Since its inception in 1987, Haskell has provided a focal point for research in lazy functional programming. During this time the language has continually evolved, as a result of both theoretical advances and practical experience. Haskell has proved to be a powerful tool for many kinds of programming tasks, and an excellent vehicle for many aspects of computing pedagogy and research. The recent definition of Haskell 98 provides a long-awaited stable version of the language, but there are many exciting possibilities for future versions of Haskell.
This special issue of the Journal of Functional Programming is devoted to Haskell, and follows on from a series of four workshops on the language that were held during the period 1995-2000, and have continued to be held every year since. Contributors to any of the four workshops were invited to submit full articles to the special issue, but submission was open to everyone. The original call solicited articles on any aspect of Haskell, including critiques of Haskell 98, new proposals for Haskell, applications or case studies, programming techniques, reasoning about programs, semantic issues, pedagogical issues, and implementation. Six articles were selected for publication, each of which is briefly summarised below:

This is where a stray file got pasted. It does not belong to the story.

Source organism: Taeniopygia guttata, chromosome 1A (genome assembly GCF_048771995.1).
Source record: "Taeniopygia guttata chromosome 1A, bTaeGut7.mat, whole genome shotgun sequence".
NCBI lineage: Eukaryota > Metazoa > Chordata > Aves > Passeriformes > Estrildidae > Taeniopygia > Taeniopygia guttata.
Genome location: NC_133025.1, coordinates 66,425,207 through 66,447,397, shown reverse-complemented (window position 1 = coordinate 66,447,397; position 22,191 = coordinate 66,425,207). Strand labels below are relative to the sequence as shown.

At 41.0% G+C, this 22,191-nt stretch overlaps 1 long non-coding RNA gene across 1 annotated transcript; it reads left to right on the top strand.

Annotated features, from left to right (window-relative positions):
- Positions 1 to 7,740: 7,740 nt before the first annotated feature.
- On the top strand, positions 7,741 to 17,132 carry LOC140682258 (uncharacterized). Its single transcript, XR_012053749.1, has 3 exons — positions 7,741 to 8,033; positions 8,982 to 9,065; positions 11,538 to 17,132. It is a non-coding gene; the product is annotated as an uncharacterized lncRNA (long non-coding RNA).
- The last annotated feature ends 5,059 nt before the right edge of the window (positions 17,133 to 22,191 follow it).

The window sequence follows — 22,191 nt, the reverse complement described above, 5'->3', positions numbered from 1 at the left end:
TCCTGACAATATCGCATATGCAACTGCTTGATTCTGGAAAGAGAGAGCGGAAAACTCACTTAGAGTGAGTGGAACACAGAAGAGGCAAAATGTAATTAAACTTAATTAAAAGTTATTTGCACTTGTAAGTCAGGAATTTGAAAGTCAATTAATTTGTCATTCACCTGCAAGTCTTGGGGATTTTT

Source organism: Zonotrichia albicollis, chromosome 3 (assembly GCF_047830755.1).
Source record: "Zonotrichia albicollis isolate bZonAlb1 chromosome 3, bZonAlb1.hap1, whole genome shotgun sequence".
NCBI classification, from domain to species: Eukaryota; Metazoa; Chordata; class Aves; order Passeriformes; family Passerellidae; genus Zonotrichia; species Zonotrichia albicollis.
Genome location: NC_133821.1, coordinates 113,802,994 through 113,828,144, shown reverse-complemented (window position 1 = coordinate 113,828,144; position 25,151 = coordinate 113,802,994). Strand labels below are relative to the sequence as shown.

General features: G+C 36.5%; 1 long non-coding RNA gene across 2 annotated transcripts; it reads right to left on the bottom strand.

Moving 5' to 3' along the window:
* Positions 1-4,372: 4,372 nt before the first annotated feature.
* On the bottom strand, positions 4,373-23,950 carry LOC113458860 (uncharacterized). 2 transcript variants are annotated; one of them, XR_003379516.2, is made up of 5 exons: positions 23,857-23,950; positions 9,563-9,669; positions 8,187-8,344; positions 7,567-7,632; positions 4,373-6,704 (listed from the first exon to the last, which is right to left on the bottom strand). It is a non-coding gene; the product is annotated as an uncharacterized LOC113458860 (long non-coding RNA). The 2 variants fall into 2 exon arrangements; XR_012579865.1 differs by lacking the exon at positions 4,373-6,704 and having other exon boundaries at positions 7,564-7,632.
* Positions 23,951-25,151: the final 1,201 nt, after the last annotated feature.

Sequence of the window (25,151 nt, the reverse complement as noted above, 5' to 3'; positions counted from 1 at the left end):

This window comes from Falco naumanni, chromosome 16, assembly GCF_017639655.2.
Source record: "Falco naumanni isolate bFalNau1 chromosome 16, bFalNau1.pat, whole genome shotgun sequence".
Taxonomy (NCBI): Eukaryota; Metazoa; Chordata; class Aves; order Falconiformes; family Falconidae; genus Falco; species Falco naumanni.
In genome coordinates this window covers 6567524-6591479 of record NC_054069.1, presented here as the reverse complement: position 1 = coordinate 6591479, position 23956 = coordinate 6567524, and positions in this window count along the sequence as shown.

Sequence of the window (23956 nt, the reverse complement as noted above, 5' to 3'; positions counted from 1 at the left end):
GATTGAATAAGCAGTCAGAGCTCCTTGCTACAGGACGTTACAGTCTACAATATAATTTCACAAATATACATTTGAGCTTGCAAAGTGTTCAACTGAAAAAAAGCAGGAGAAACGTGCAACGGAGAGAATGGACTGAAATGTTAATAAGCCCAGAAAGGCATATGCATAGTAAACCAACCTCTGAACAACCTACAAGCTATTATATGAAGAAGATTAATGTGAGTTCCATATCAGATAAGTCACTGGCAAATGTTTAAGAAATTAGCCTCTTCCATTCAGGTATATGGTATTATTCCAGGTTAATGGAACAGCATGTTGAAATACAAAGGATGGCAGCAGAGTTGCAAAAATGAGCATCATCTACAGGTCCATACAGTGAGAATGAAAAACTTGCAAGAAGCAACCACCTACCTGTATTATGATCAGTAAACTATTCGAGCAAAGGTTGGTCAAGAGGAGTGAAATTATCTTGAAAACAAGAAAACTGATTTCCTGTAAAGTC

These articles cover a diverse range of topics, but there are of course many other areas of Haskell research that are not touched upon here. It is encouraging to note that a special double issue was necessary to accommodate the accepted articles, and that four of the six articles are already looking beyond Haskell 98 to the future, by making essential use of additional language features such as multi-parameter classes, functional dependencies, and concurrency.
I would like to thank the authors and the referees for their efforts in producing and reviewing the articles, and Phil Wadler for the opportunity to publish the articles as a special issue of the Journal of Functional Programming.
School of Computer Science
The University of Nottingham